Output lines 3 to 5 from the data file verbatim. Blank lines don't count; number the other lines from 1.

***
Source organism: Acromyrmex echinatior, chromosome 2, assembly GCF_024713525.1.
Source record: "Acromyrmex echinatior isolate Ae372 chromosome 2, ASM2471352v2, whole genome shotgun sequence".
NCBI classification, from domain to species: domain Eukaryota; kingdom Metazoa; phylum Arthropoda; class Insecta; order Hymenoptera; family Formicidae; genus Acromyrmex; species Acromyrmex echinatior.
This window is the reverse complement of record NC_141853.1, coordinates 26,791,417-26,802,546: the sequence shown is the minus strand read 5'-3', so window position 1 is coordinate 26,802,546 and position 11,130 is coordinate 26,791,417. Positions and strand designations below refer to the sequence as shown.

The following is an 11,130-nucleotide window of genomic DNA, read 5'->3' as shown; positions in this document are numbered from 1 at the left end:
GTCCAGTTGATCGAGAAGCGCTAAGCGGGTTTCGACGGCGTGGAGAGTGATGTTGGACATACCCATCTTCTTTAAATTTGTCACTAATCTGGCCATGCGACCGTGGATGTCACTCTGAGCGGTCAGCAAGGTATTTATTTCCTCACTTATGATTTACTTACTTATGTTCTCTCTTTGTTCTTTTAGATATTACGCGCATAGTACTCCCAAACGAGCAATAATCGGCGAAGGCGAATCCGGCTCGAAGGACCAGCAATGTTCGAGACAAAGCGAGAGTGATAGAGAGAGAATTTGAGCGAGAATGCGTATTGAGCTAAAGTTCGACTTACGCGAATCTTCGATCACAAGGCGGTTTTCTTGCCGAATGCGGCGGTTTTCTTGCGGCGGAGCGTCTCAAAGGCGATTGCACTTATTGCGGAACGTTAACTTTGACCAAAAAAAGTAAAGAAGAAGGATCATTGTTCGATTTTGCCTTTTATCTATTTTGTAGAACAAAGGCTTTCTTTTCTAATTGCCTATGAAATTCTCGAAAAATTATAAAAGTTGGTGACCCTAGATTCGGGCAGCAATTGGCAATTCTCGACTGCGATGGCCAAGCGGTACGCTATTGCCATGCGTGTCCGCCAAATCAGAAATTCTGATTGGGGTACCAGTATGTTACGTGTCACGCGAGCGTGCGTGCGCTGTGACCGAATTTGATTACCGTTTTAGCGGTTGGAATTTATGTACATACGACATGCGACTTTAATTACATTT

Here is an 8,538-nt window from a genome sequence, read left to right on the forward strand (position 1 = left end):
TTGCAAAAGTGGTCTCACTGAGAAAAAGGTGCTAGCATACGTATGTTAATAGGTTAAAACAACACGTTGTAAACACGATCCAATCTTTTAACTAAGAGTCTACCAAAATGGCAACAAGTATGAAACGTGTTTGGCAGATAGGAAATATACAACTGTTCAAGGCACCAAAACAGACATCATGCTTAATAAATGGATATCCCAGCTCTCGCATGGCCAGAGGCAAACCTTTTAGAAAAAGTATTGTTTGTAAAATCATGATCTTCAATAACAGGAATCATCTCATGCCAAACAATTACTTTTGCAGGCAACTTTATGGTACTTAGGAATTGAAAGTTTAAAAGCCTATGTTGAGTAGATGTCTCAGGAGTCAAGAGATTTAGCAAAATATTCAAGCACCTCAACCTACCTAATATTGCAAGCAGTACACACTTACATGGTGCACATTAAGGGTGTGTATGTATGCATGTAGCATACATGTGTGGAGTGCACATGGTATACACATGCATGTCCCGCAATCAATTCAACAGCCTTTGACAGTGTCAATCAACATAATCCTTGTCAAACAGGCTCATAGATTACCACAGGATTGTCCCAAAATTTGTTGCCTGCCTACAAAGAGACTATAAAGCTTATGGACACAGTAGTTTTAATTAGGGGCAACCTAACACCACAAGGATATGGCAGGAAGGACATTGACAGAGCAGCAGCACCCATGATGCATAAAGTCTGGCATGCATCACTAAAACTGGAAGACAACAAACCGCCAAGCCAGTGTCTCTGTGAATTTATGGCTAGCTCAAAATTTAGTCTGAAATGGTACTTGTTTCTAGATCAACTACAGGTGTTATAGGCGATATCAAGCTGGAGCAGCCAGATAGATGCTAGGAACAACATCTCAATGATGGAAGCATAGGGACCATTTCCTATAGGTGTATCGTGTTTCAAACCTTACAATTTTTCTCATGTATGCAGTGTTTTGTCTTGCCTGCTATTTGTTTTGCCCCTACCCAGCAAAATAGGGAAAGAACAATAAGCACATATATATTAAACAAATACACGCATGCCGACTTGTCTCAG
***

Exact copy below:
NCBI classification, from domain to species: domain Eukaryota; kingdom Metazoa; phylum Arthropoda; class Insecta; order Hymenoptera; family Formicidae; genus Acromyrmex; species Acromyrmex echinatior.
This window is the reverse complement of record NC_141853.1, coordinates 26,791,417-26,802,546: the sequence shown is the minus strand read 5'-3', so window position 1 is coordinate 26,802,546 and position 11,130 is coordinate 26,791,417. Positions and strand designations below refer to the sequence as shown.

The following is an 11,130-nucleotide window of genomic DNA, read 5'->3' as shown; positions in this document are numbered from 1 at the left end: